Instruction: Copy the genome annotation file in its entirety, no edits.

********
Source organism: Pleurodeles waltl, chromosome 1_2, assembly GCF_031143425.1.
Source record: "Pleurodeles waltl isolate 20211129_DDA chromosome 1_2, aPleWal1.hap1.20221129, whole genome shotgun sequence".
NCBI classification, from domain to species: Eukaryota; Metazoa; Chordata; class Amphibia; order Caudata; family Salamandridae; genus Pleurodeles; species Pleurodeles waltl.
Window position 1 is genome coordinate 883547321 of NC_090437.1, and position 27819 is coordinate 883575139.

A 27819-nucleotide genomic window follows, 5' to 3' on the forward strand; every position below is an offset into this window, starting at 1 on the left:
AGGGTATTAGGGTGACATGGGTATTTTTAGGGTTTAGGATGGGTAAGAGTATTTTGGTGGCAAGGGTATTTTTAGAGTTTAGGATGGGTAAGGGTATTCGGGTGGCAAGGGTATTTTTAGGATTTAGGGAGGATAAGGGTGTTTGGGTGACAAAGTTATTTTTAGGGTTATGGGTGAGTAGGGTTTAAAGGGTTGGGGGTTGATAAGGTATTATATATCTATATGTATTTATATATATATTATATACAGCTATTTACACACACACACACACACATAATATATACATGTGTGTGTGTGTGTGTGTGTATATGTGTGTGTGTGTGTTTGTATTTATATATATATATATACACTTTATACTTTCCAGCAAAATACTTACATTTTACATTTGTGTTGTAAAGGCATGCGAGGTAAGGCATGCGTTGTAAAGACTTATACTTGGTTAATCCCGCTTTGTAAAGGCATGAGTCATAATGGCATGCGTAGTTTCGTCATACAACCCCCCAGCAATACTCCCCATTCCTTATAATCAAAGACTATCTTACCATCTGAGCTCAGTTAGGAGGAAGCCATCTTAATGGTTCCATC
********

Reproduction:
Source organism: Pleurodeles waltl, chromosome 1_2, assembly GCF_031143425.1.
Source record: "Pleurodeles waltl isolate 20211129_DDA chromosome 1_2, aPleWal1.hap1.20221129, whole genome shotgun sequence".
NCBI classification, from domain to species: Eukaryota; Metazoa; Chordata; class Amphibia; order Caudata; family Salamandridae; genus Pleurodeles; species Pleurodeles waltl.
Window position 1 is genome coordinate 883547321 of NC_090437.1, and position 27819 is coordinate 883575139.

A 27819-nucleotide genomic window follows, 5' to 3' on the forward strand; every position below is an offset into this window, starting at 1 on the left:
AGGGTATTAGGGTGACATGGGTATTTTTAGGGTTTAGGATGGGTAAGAGTATTTTGGTGGCAAGGGTATTTTTAGAGTTTAGGATGGGTAAGGGTATTCGGGTGGCAAGGGTATTTTTAGGATTTAGGGAGGATAAGGGTGTTTGGGTGACAAAGTTATTTTTAGGGTTATGGGTGAGTAGGGTTTAAAGGGTTGGGGGTTGATAAGGTATTATATATCTATATGTATTTATATATATATTATATACAGCTATTTACACACACACACACACACATAATATATACATGTGTGTGTGTGTGTGTGTGTATATGTGTGTGTGTGTGTTTGTATTTATATATATATATATACACTTTATACTTTCCAGCAAAATACTTACATTTTACATTTGTGTTGTAAAGGCATGCGAGGTAAGGCATGCGTTGTAAAGACTTATACTTGGTTAATCCCGCTTTGTAAAGGCATGAGTCATAATGGCATGCGTAGTTTCGTCATACAACCCCCCAGCAATACTCCCCATTCCTTATAATCAAAGACTATCTTACCATCTGAGCTCAGTTAGGAGGAAGCCATCTTAATGGTTCCATC